The company has leaned into the celeb street cred, inking collabs with high-end fashion designers like Valentino, Manolo Blahnik and Dior. Even Sarah Jessica Parker—whose Sex and the City character was the most discerning of shoe snobs—has been spotted wearing Birkenstocks. 

Birkenstock's partnership with streetwear brand Stüssy was what prompted San Franciscan Christian Ornelas to take the plunge on a black pair of Boston clogs.  

“They had a specific colorway I wanted,” Ornelas said, noting many of his friends wear Birkenstocks. 

While Levi’s has wielded such high-profile collaborations successfully—from Justin Timberlake to Emma Chamberlain—Gap’s failed collaboration with Yeezy (Kanye West) demonstrates the perils of choosing the wrong partner. 

Birkenstock products are on display at the Elle and Birkenstock Launch Exclusive Pop-Up Shop at Nordstrom in San Francisco. | Source: Kimberly White/Getty Images for Elle

Birkenstock’s couture collabs are surprising since the company built its reputation on the opposite of fashion: In the Barbie movie, the Arizona sandal represents the real world. “Ugly cute” is how TikTokkers—who lifted the Boston clog to new heights of popularity with their influence—describe the shoes.

Retail analysts said younger shoppers appreciate gender-neutral designs that are practical and grounded. 

“They’re like little potatoes,” said TikTokker Emilie Kiser, whose video about Birkenstock’s Boston clogs garnered nearly 8,000 likes. The virality of TikTok posts about the style led to a surge in sales, and the most popular color—taupe—remains sold out in stores and online.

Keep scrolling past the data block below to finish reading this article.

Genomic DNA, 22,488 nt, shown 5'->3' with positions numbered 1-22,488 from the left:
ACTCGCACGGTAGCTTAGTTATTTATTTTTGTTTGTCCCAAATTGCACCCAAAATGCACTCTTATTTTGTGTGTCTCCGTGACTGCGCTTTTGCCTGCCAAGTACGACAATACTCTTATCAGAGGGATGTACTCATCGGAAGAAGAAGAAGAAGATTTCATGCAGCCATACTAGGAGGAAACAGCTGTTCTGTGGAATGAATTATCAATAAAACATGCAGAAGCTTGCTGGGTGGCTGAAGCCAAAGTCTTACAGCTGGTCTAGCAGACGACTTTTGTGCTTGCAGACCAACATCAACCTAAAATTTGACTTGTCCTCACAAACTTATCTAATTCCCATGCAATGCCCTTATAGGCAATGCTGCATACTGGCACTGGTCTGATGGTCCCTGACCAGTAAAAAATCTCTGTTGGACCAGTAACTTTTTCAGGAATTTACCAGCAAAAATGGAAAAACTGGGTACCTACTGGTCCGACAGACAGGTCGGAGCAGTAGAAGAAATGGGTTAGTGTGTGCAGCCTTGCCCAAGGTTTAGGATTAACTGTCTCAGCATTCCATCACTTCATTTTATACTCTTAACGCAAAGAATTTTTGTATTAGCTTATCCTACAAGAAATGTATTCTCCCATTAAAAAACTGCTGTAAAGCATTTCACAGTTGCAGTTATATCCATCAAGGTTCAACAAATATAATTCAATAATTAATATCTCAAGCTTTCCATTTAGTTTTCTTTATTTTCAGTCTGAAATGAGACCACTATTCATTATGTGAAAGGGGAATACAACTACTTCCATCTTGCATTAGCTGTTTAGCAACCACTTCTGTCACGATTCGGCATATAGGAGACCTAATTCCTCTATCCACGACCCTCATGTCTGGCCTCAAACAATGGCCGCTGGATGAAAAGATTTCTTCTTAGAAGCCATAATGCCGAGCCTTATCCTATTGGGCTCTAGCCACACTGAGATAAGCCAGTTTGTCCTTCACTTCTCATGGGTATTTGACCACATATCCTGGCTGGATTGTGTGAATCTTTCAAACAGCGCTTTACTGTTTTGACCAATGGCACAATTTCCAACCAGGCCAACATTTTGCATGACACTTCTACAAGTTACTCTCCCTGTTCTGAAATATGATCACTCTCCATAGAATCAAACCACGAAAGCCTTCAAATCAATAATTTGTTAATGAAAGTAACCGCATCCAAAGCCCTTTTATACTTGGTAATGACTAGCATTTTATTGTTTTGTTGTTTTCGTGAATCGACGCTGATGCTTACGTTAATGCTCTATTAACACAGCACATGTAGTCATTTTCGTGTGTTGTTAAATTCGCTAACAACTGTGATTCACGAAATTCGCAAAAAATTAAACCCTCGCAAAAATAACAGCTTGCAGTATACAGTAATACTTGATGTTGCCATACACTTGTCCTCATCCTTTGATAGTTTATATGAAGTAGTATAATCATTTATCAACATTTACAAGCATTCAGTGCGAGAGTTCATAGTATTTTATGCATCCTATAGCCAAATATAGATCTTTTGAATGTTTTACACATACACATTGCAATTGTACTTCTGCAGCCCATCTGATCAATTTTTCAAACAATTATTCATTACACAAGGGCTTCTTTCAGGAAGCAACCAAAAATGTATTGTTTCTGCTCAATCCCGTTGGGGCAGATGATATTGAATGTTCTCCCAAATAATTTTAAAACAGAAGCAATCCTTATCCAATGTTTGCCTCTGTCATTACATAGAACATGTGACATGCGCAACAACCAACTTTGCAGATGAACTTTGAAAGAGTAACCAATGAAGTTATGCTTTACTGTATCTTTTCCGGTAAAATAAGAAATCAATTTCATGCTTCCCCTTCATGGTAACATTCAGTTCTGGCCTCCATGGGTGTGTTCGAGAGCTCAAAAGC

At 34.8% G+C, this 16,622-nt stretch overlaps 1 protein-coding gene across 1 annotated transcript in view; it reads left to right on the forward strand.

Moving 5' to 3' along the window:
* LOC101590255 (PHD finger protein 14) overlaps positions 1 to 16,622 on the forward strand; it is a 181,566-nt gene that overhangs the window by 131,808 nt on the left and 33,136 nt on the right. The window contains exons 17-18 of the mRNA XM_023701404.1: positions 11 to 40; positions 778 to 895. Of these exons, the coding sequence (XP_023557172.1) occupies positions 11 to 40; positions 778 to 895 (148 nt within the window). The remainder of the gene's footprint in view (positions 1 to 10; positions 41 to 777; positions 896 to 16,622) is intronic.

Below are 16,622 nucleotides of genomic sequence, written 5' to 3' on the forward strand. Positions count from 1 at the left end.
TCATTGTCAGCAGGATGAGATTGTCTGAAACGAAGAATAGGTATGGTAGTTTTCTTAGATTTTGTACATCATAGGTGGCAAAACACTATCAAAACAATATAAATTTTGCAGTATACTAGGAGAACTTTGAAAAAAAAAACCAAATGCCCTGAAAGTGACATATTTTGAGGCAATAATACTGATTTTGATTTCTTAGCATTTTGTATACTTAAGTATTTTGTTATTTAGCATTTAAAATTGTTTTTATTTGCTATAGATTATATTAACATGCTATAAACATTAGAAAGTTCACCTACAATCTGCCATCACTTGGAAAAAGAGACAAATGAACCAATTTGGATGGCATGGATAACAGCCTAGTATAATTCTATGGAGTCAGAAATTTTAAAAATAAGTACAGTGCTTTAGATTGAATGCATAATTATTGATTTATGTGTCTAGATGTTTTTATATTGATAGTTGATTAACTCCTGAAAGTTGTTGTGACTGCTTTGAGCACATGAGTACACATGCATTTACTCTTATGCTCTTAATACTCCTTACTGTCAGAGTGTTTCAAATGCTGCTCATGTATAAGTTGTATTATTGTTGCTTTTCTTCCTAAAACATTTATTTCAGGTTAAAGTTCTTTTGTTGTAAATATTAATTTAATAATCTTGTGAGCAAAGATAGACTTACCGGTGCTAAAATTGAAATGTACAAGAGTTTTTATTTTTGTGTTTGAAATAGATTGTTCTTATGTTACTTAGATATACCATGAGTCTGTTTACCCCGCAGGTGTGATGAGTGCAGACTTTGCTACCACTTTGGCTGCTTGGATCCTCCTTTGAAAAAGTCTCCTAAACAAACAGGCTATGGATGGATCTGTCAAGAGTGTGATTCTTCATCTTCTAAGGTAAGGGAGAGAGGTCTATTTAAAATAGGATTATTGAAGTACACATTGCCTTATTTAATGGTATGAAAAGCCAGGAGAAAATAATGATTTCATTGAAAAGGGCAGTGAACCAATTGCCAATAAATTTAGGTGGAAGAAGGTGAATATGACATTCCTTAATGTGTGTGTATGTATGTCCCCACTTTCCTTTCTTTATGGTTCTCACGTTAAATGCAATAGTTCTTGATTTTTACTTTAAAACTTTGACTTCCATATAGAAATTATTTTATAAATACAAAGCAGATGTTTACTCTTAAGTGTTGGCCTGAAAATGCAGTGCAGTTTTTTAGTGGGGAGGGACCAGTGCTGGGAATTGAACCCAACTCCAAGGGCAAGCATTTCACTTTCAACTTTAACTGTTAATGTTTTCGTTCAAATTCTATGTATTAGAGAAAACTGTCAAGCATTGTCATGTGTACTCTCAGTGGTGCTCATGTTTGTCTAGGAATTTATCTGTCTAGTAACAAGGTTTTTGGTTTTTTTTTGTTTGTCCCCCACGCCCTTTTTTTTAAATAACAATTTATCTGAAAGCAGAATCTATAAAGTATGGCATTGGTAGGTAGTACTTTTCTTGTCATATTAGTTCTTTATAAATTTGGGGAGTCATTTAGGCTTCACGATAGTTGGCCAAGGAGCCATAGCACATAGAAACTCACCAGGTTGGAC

The Souls of Birkenstocks

Do shoes have souls? 

Birkenstock believes so—located in the sole of its trademark sandals. The company made only footbeds for over 200 years and did not sell a pair of shoes until 1963, when it put a single-strap “fitness” sandal on the market called the Madrid. 

“It all started with the development of the sole,” Leventon said. “That was the heart of Birkenstock.” 

The secret of the sole is the material—cork—which is breathable, naturally antibacterial and environmentally friendly. After wine bottle corks are punched out from the cork oak’s bark, the remnants are broken down into granules Birkenstock uses for its custom insoles. 

A pair of classic Birkenstock double-strap sandals sits in the grass at Dolores Park. | Source: Morgan Ellis/The Standard

The trees regenerate their outer layer every nine years, a process that inspired Birkenstock to develop a skin care line with cork oak extract because of what it claims are the material’s natural anti-aging properties.